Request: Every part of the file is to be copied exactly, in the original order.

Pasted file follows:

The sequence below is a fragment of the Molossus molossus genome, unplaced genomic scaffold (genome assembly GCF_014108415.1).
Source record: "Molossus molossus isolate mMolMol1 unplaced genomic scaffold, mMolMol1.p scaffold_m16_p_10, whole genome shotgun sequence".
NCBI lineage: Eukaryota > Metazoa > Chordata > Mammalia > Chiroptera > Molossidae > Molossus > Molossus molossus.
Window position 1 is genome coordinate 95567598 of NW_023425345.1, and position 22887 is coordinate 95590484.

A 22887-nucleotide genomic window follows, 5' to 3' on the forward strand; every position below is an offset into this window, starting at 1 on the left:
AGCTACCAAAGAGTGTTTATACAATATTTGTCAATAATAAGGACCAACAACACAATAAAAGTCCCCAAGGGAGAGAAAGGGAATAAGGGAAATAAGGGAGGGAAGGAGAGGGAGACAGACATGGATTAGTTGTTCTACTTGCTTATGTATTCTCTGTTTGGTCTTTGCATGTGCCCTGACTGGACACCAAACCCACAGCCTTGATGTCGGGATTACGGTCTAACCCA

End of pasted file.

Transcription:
The sequence below is a fragment of the Molossus molossus genome, unplaced genomic scaffold (genome assembly GCF_014108415.1).
Source record: "Molossus molossus isolate mMolMol1 unplaced genomic scaffold, mMolMol1.p scaffold_m16_p_10, whole genome shotgun sequence".
NCBI lineage: Eukaryota > Metazoa > Chordata > Mammalia > Chiroptera > Molossidae > Molossus > Molossus molossus.
Window position 1 is genome coordinate 95567598 of NW_023425345.1, and position 22887 is coordinate 95590484.

A 22887-nucleotide genomic window follows, 5' to 3' on the forward strand; every position below is an offset into this window, starting at 1 on the left:
AGCTACCAAAGAGTGTTTATACAATATTTGTCAATAATAAGGACCAACAACACAATAAAAGTCCCCAAGGGAGAGAAAGGGAATAAGGGAAATAAGGGAGGGAAGGAGAGGGAGACAGACATGGATTAGTTGTTCTACTTGCTTATGTATTCTCTGTTTGGTCTTTGCATGTGCCCTGACTGGACACCAAACCCACAGCCTTGATGTCGGGATTACGGTCTAACCCA